Palm Sunday, March 25th 2018

Palm Sunday, March 25th 2018

Palm Sunday: March 25th 2018.

Main passage – Mark 11:1-11, also Phil 2:5-11

This purpose of this sermon is a reflection upon the entry into Palm Sunday – to take us deeper into the events, to help us reflect, to be refreshed….

”For the Son of Man did not come to be served but to serve and to give his life as ransom for many.”(Mark 10:45).

Words we hear Jesus say, just a few verses before our gospel reading.  After Jesus speaks, and just before the entry into Jerusalem, we hear about Blind Bartimaeus and his healing 15 miles away on the road from Jericho to Jerusalem. He is a man who was able to see properly. By including this healing, Mark is also asking – when we see Jesus enter the city, what do we see? Do we see clearly who he is and why he comes?

Passion Week is inaugurated.  His entry is deliberately Messianic.

With supernatural foreknowledge he predicts what his 2 unnamed disciples will find – an unridden male colt tied up, located just as they enter the village.

And his foreknowledge goes further – they will be challenged but they are to say ”the Lord needs it and he will not keep it but send it back soon.” When they answer with those words, all will be well.

Jesus choose to orchestrate his entry into the Holy City. He has walked everywhere before, or travelled by boat when needed. A deliberate act to ride in on this colt, this small animal. He chooses to visually fulfil Zechariah 8:9 –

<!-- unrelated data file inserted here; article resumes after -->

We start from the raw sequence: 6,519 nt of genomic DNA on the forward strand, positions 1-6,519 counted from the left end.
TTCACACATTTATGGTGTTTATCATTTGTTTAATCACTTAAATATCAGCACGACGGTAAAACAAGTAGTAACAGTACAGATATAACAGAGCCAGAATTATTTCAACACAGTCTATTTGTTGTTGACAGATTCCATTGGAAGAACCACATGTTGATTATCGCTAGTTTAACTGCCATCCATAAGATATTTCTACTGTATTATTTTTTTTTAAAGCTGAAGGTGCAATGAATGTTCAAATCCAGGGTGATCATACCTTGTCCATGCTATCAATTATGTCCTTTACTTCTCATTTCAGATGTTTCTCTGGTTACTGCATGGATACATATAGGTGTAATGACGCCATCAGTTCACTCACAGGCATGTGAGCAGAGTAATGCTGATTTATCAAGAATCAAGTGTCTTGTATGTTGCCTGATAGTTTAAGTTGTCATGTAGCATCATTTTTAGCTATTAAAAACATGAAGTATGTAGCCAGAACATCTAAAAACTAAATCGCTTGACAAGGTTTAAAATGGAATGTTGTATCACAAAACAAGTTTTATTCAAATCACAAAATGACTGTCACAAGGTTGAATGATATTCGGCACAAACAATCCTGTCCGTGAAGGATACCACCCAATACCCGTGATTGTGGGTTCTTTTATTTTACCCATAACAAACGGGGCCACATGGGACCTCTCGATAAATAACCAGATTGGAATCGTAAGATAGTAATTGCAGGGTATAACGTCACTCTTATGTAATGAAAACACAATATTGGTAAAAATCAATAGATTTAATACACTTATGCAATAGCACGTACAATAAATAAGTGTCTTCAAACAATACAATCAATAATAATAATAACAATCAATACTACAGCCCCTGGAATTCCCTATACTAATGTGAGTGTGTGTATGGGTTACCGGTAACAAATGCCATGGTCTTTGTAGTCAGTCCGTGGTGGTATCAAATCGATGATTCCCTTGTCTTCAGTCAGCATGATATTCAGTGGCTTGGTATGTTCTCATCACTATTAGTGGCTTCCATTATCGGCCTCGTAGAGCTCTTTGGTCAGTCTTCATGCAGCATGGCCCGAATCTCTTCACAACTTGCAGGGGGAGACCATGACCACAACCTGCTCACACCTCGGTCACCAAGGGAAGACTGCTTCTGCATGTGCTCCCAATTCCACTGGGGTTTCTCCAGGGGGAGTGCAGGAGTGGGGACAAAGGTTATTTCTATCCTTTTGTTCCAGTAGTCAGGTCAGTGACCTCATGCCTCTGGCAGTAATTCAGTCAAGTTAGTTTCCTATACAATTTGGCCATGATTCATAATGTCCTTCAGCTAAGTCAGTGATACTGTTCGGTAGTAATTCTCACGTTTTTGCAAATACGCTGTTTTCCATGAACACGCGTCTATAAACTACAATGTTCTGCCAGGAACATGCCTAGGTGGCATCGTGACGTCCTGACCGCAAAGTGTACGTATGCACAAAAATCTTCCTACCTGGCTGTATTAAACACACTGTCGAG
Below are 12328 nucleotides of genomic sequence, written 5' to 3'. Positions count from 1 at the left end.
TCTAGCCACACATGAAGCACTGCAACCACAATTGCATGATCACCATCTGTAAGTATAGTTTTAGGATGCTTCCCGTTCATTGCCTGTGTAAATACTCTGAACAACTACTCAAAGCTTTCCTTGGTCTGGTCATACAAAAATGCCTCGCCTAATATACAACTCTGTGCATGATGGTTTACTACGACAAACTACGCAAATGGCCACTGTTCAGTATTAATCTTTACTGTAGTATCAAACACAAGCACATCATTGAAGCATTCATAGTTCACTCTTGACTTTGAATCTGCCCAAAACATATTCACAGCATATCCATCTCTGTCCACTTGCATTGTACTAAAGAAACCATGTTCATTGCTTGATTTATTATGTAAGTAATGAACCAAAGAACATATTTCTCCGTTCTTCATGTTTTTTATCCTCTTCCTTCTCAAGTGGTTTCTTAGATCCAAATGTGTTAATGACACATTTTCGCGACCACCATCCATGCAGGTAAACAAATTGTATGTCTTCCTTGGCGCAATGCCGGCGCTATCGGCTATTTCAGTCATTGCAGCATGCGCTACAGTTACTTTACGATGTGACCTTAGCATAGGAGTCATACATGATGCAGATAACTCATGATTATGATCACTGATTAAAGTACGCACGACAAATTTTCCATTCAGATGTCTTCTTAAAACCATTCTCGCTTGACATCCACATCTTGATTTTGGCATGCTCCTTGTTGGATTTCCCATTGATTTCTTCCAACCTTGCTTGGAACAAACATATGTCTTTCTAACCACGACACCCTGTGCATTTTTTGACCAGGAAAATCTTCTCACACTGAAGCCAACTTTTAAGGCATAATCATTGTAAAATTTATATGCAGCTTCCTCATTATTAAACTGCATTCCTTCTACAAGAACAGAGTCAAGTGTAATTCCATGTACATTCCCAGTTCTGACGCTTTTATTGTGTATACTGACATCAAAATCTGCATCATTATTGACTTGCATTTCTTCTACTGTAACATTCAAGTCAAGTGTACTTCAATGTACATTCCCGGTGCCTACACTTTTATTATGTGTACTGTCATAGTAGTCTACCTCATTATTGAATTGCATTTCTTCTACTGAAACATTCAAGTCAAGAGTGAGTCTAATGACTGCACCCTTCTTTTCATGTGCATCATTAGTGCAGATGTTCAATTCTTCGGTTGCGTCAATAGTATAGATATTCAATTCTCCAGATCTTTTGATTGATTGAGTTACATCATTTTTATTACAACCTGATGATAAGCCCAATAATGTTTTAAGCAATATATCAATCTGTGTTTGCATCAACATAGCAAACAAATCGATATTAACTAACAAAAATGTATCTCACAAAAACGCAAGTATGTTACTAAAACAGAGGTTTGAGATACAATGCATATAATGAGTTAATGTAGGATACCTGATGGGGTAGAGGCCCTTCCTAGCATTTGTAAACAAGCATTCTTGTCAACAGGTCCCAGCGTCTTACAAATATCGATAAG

”Rejoice greatly O daughter of Zion. Shout Daughter of Jerusalem. See your king comes to you, righteous and having salvation. gentle and riding on a donkey, on a colt the foal of a donkey.”

Matthew and John quote these fulfiled verses in their own accounts of Palm Sunday.

Jesus actions also points to Genesis 49 – when Jacob blesses his sons, he says to Judah – hundreds of years before.

”The sceptre will not depart from Judah, nor the rulers staff from between its feet, until he comes to whom it belongs and the obedience of the nations are his. He will tether his donkey to a vine, his colt to the choicest branch.”

Jesus who has avoided crowds and attention where possible. He has invited those healed not to tell others but to do the rituals under the law. He now clearly encourages public reaction as he deliberately chooses have the donkey brought to him and he rides into the city on it.  The fact that he returns it later – 11:v3 – reinforces it is a symbolic action, not something necessary for him to ride upon. A city gathering for Passover who remembers God’s incredible freeing of Israel in the past, expectant, longing for him to do so again from the new power who dominates them – Rome.

If you were reading the story of Jesus for the first time – often Mark’s Gospel is  a great gospel to suggest to a non believer to read if they have not heard about Jesus or read about him – if you were reading, as you get to this point, you’d be hoping, thinking, that the three times Jesus said he would be rejected, suffer, die, will not come true in Jerusalem. How could it happen. It is all going so well.